Wolf Facts

Wolves [wəlvz]

Wild carnivorous mammals of the canid (dog) family that live and hunt in packs.

Little Red in the woods

What do you know about wolves? You may know something about them from fairy tales like “Little Red Riding Hood” or “The Three Little Pigs.” In those stories the wolves act like scary,

sneaky, evil creatures. There are many other folk tales from all over the world where wolves are portrayed as silly, helpful or even wise. Are wolves misunderstood? Are they dangerous? What are they really like?

A good way to understand wolves is to learn more about them, not from fairy tales but from scientific research. Let's begin our fact finding mission about wolves now!

Some Background

Red Wolf

Wolves were tamed in the Middle East about 12,000 years ago. At that time, wolves probably ate the scraps of food left by humans. People soon realized that wolves could lead them to food. So humans chose to hand-raise wolf pups who then accepted the humans as their leaders. Domesticated dogs are descended from those wolves.

Wolves are mammals that belong to the dog family known as “Canid,” which also includes coyotes, jackals, foxes, dingoes, and domestic dogs.

Grey Wolf

Wolves are the largest member of the canid family. Two species of wolves live in North America — gray wolves (Canis lupus) and red wolves (Canis rufus). Red wolves are now only found in certain areas of North Carolina, but their behavior, size, and traits are much the same as gray wolves.

On this site, we'll focus on the gray wolf, the one that lives in Idaho.

Where Do Wolves Live?

Map of wolf habitats

Gray wolves once lived in habitats all over the northern hemisphere world-wide. During the 1800's the gray wolf ranged throughout North America, while the red wolf inhabited the southeastern U.S.

When settlers first moved into the west there were many animals to hunt, especially buffalo. Slowly the settlers hunted more and more animals until many were almost eliminated. With the deer, bison, elk, and moose much depleted, wolves had less food to eat, so they turned to domestic livestock like cattle and sheep for food. By the late 1800's wolves had been eliminated from most of the lower 48 states by hunters who shot, trapped, and poisoned them.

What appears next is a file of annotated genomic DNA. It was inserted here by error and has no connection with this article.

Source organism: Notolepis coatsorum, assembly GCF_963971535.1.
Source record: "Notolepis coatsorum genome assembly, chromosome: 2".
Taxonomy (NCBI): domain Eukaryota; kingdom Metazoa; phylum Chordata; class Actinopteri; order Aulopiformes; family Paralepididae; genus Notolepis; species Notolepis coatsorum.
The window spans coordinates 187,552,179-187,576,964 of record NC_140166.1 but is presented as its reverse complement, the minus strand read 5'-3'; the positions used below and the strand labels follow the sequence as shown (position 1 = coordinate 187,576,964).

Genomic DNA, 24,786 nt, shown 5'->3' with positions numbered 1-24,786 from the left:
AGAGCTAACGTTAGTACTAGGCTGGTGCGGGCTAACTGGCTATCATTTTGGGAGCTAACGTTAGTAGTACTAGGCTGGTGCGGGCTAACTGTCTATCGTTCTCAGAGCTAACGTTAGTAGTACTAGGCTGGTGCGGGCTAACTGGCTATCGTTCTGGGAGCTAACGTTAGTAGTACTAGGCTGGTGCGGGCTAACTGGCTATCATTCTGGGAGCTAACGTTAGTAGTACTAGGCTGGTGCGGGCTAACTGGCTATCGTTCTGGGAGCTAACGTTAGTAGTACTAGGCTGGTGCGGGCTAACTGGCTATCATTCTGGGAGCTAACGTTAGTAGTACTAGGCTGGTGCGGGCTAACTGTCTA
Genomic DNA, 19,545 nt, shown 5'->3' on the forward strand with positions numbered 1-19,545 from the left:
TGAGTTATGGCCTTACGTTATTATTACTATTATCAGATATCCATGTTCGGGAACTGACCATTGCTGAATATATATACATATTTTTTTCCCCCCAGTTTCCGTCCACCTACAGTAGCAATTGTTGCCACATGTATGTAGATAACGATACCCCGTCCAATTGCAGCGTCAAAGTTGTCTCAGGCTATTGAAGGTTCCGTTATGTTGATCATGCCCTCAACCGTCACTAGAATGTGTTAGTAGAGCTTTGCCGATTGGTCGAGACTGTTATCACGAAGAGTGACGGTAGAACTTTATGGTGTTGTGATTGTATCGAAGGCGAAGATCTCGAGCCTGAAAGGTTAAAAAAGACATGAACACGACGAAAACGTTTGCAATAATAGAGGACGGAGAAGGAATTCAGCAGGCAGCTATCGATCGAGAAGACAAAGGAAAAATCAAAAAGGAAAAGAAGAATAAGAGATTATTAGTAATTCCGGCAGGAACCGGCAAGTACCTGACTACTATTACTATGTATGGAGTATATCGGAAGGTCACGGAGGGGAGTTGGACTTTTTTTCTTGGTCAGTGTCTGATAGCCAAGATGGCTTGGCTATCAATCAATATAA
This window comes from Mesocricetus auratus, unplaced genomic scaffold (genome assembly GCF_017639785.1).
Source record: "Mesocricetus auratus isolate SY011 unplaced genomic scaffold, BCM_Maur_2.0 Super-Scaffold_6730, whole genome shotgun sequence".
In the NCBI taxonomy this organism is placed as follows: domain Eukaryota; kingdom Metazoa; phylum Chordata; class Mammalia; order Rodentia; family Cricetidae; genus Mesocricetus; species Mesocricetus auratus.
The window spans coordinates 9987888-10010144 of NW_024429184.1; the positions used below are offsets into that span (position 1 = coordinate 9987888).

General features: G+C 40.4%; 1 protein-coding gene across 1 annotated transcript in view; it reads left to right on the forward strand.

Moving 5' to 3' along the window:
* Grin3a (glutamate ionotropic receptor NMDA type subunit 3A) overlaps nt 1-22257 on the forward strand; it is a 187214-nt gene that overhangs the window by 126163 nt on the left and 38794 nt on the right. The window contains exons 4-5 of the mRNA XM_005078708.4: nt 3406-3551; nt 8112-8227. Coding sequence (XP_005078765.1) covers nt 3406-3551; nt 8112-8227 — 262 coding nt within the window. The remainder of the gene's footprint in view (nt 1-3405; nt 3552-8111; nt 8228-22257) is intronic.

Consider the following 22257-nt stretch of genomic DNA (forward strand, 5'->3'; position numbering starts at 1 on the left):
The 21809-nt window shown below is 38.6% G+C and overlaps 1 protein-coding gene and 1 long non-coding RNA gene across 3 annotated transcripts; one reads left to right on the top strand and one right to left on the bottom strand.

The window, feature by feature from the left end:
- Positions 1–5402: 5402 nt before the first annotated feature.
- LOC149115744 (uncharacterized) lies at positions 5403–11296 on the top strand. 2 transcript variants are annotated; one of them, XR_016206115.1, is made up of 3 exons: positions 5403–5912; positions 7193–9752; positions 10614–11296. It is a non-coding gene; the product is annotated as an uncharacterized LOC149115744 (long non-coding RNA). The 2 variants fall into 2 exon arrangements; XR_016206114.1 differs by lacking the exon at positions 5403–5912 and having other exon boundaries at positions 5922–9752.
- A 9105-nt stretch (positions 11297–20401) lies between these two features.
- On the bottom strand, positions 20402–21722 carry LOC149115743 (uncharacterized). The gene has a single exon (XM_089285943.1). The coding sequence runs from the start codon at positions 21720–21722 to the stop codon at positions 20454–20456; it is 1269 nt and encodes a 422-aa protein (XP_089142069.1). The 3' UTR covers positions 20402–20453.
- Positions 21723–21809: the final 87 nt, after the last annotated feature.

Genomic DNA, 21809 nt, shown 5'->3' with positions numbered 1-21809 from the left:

Today the range of gray wolves in the United States is limited to Alaska, Idaho, Montana, Wyoming, Oregon, and Washington in the west, and the northern portions of Michigan, Minnesota, and Wisconsin in the Midwest.

Gray Wolves

Arctic wolf howling
Arctic Wolf

The gray wolf can actually vary in color from white to gray, brown or black. Depending on the habitat they live in, wolves may have additional names such as “timber wolf,” “Mexican wolf,” or “arctic wolf” even though they are all still gray wolves.

Gray wolves live in forests, mountains and arctic tundra. A large pack's home range or territory covers 100 to 260 square miles in forested areas but about 1,200 square miles on the tundra.

As of 2015, there are an estimated 8,000–11,000 wolves in Alaska, just under 4,000 in Minnesota, Wisconsin, and Michigan, and about 1,800 in the northern Rocky Mountain region (which includes Idaho). There are about 400,000 wolves in the whole world — but there used to be about 2 million. For current numbers in the United States, take a look at this U.S. Fish and Wildlife Service site.

Grey Wolves in the snow

Wolves in Idaho

Grey Wolf in forest

According to Idaho Fish and Game, the population of wolves in Idaho has been determined to be 770. They range all the way from the Canadian border south to the Snake River Plain. This was according to a study done in 2014.

You can access this study, along with other information about wolves, their habitat and what to do if you see a wolf, at Idaho Fish and Game's Wolf Management website.

How Wolves Organize Their Families

Wolves live in packs. Wolves rank themselves by aggression and confidence. This makes their packs very organized and allows some wolves to be dominant over others.

Wolves relaxing

A pack consists of a male and female parent (the breeding animals) and their pups from the last few years. There can be 2 to 15 animals in a pack, but usually, there are 4 to 7. Sometimes two packs combine. All members of the pack help to raise the 4–7 pups that are born in April or May. The pack works together when hunting for food, feeding the pups, and defending their territory.

The breeding female has her pups in April or May in a den (which could be a rock cave or a hole in the ground). Baby wolves get a lot of loving care from the moment they are born. They are well fed, cleaned, and protected.

Pups leave the den when they are 4 weeks old but stay close by, in case of danger. If the mother goes hunting another member of the pack “baby-sits.” After they are weaned from their mother's milk they eat regurgitated meat brought to them by other pack members.

At about 7–8 months the pups begin traveling as a part of the pack and learn how to hunt. Wolf pups love to play by stalking and pouncing on their brothers and sisters. They also have special wolf “toys,” like skins of animals, bones, and feathers. The skills they learn while playing will help them when they begin to hunt.

Body Language

Grey Wolf Snarling